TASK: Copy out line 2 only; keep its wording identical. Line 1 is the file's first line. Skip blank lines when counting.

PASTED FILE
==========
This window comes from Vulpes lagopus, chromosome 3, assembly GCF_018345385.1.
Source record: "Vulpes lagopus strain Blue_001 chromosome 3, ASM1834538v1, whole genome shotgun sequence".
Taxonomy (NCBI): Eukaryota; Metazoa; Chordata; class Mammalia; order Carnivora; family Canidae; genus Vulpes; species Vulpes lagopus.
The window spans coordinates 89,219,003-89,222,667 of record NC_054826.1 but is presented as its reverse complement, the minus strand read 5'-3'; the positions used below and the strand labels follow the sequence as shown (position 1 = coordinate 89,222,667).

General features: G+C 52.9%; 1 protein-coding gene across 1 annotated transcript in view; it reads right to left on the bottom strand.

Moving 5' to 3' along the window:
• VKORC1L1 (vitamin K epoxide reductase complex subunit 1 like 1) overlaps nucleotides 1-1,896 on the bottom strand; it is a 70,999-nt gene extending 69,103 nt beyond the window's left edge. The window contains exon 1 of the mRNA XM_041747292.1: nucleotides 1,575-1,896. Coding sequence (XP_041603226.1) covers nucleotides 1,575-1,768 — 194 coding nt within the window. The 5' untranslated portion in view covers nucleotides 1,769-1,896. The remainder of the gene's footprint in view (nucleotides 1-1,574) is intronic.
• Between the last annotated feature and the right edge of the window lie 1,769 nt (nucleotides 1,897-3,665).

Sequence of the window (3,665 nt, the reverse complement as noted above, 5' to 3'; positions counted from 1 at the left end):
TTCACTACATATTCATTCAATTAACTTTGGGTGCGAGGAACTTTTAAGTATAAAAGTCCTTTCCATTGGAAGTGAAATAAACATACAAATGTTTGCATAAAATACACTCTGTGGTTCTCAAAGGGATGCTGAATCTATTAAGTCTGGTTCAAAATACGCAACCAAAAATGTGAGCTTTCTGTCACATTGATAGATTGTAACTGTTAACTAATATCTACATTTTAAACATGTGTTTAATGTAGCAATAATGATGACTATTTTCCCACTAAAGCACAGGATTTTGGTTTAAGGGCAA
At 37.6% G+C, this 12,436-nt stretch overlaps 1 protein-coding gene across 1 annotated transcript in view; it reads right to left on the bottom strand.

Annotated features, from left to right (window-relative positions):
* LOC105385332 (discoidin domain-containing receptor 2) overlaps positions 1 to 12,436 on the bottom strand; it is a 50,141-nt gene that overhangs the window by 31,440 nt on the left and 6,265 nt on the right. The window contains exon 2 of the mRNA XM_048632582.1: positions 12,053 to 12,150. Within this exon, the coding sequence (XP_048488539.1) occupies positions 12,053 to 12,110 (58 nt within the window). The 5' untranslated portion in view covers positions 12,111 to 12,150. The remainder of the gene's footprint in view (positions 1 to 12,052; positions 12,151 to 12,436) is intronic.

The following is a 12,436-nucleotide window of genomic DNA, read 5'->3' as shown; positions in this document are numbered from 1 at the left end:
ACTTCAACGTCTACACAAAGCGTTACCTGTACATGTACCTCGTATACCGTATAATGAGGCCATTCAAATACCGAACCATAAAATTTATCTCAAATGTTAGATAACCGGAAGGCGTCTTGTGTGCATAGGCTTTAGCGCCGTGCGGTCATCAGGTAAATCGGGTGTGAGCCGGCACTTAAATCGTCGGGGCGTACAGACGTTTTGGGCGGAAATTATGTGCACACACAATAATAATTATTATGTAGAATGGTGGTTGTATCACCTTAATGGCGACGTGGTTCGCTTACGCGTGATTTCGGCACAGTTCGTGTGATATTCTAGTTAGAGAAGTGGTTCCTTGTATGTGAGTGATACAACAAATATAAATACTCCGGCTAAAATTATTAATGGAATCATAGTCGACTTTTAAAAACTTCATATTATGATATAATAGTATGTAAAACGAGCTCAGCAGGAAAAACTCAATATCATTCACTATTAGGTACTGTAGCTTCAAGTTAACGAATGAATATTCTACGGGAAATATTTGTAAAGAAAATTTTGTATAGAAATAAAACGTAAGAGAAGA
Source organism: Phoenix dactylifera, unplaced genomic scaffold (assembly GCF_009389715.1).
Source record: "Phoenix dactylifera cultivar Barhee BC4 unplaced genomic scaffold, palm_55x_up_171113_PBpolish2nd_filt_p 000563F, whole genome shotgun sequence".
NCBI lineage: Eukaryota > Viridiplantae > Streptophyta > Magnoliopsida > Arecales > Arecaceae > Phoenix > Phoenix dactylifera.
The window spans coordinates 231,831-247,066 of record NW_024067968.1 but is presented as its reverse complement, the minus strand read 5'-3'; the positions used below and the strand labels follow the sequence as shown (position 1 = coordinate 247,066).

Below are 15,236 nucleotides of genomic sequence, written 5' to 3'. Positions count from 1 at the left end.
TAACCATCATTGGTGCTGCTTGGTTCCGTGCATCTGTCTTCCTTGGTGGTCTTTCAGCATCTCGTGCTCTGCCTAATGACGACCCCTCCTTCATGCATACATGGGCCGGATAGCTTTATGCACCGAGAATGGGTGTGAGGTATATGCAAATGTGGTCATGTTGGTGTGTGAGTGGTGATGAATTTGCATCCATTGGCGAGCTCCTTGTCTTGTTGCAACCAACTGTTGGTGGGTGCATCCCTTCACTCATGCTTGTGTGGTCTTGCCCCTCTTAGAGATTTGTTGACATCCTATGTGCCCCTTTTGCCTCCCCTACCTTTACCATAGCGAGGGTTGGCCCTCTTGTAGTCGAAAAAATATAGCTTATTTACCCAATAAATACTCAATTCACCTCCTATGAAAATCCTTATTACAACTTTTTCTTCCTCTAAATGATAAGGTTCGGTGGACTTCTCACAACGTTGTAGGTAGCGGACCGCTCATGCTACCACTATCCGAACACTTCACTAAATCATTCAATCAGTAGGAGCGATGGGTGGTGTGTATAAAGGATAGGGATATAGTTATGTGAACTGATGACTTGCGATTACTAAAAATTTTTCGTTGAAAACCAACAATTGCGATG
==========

Source record: "Vulpes lagopus strain Blue_001 chromosome 3, ASM1834538v1, whole genome shotgun sequence".